"Medea" by Euripides: A "revenge tragedy"

Essay by randyrahulCollege, UndergraduateA, March 2006

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"Medea", a play by the Greek playwright Euripides, explores the Greek-

barbarian dichotomy through the character of Medea, a princess from the

"barbarian", or non-Greek, land of Colchis. Throughout the play, it becomes

evident to the reader that Medea is no ordinary woman by Greek standards.

Central to the whole plot is Medea's barbarian origins and how they are related

to her actions. In this paper, I am attempting to answer questions such as how

Medea behaves like a female, how she acts heroically from a male point of view,

why she killed her children, if she could have achieved her goal without killing

them, if the murder was motivated by her barbarian origins, and how she deals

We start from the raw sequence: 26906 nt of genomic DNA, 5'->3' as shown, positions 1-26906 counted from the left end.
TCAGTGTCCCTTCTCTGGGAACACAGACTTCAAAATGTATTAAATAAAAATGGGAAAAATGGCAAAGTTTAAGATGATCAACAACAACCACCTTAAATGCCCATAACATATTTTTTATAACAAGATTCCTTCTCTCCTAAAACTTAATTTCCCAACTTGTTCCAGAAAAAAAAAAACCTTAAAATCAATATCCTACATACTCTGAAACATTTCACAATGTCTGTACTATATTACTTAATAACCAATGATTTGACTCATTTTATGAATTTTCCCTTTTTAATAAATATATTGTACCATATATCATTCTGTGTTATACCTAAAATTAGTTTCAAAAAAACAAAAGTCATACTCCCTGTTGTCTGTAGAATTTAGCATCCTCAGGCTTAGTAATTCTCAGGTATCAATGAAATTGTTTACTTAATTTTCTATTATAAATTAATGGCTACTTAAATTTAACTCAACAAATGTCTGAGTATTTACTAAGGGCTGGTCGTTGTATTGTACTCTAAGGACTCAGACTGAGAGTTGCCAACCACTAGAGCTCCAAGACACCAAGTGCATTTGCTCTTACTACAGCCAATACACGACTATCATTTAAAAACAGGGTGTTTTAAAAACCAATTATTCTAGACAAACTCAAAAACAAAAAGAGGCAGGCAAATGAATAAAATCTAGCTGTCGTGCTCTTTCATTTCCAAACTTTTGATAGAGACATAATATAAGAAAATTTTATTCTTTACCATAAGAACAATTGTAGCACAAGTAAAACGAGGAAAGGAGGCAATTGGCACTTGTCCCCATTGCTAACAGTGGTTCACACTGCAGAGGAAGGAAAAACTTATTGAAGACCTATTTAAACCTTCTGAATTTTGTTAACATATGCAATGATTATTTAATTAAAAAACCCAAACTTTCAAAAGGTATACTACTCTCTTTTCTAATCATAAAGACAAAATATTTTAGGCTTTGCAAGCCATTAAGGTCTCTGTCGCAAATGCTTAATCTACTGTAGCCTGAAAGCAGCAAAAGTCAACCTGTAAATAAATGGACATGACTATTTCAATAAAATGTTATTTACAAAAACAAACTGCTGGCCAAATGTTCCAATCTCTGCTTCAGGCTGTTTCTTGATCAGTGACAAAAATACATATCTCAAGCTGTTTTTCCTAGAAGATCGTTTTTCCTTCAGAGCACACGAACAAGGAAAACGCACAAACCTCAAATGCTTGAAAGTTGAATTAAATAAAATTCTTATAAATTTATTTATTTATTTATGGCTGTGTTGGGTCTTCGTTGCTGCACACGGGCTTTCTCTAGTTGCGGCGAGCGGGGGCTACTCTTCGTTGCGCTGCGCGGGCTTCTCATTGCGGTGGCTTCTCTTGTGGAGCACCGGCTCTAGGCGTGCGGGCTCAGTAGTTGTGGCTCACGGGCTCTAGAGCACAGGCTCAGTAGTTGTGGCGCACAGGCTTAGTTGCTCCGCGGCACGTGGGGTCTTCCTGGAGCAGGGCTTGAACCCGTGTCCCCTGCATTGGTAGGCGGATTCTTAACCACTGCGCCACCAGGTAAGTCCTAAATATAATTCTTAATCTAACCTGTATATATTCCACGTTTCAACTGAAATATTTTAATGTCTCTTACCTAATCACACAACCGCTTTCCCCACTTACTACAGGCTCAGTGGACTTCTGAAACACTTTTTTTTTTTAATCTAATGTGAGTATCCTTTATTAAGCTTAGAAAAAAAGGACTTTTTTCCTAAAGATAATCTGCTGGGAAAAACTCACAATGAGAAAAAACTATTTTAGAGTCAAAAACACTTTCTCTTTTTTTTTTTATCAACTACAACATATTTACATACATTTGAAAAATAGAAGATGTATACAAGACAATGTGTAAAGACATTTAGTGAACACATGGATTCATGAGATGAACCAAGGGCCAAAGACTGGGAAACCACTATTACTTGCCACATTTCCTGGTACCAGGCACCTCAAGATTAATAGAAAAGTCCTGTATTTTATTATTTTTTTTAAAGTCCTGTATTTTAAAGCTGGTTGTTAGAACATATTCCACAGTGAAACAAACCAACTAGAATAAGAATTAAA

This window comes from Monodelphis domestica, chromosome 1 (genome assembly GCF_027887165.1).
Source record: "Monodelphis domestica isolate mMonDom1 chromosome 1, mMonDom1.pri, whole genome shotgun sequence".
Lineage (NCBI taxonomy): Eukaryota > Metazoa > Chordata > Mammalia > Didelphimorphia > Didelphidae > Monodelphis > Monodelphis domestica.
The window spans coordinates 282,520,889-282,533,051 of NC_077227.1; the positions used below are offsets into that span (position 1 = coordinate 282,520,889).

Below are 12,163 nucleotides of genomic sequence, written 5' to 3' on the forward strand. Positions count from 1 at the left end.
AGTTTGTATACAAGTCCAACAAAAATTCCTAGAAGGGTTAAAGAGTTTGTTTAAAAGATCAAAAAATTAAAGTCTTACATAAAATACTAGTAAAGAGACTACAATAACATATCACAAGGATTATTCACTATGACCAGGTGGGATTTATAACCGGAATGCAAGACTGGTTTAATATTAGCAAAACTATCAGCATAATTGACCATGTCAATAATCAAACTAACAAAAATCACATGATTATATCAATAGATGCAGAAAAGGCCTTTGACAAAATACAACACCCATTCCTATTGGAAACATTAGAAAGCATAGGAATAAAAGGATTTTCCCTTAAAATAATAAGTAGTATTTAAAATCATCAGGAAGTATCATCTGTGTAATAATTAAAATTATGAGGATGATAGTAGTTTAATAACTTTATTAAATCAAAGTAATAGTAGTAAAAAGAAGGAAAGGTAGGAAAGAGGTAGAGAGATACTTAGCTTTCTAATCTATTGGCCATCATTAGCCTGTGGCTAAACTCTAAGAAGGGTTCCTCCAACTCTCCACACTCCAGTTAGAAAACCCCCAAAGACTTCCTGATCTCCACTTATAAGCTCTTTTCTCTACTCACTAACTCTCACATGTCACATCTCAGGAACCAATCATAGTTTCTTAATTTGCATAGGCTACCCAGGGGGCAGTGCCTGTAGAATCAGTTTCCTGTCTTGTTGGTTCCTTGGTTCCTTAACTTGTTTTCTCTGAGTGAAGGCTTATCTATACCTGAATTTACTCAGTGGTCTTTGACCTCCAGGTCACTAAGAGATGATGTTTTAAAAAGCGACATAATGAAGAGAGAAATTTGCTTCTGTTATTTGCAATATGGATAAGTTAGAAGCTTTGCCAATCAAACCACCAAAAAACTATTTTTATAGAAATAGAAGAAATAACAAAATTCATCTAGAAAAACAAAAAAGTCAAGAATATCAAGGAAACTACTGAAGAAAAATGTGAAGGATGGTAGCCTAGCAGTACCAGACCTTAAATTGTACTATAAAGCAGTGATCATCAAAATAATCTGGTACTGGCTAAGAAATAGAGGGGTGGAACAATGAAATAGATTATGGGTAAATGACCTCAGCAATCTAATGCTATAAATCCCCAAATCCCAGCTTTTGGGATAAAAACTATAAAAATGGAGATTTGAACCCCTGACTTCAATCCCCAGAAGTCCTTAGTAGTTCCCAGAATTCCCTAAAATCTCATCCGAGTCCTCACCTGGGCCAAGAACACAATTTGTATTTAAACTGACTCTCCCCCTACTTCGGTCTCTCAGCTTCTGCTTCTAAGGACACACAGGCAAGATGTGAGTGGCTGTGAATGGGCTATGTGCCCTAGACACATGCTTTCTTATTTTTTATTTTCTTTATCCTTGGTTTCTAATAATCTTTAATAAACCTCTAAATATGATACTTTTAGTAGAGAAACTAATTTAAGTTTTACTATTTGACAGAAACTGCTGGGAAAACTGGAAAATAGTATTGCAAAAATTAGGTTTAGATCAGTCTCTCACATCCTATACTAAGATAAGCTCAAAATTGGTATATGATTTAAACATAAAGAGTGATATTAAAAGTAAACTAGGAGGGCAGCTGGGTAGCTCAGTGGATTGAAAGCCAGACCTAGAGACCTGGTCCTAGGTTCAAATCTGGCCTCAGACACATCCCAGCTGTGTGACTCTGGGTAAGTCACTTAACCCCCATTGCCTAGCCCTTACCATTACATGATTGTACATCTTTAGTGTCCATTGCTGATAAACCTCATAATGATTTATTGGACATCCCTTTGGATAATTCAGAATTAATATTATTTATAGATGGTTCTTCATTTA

with the pain of killing her children.

As an introduction to the play, the status of women in Greek society

should be briefly discussed. In general, women had very few rights.

In the

eyes of men, the main purposes of women in Greek society were to do housework

such as cooking and cleaning, and bear children. They could not vote, own

property, or choose a husband, and had to be represented by men in all legal

proceedings. In some ways, these Greek women were almost like slaves. There is

a definite relationship between this subordination of women and what transpires

in the play. Jason decides that he wants to divorce Medea and marry the

princess of Corinth, casting Medea aside as if they had never been married.

This sort of activity was acceptable by Greek standards, and shows the

subordinate status of the woman, who had no say in any matter like this.

Even though some of Medea's actions were not typical of the average

Greek woman, she still had attitudes and emotions common among women. For

instance, Medea speaks...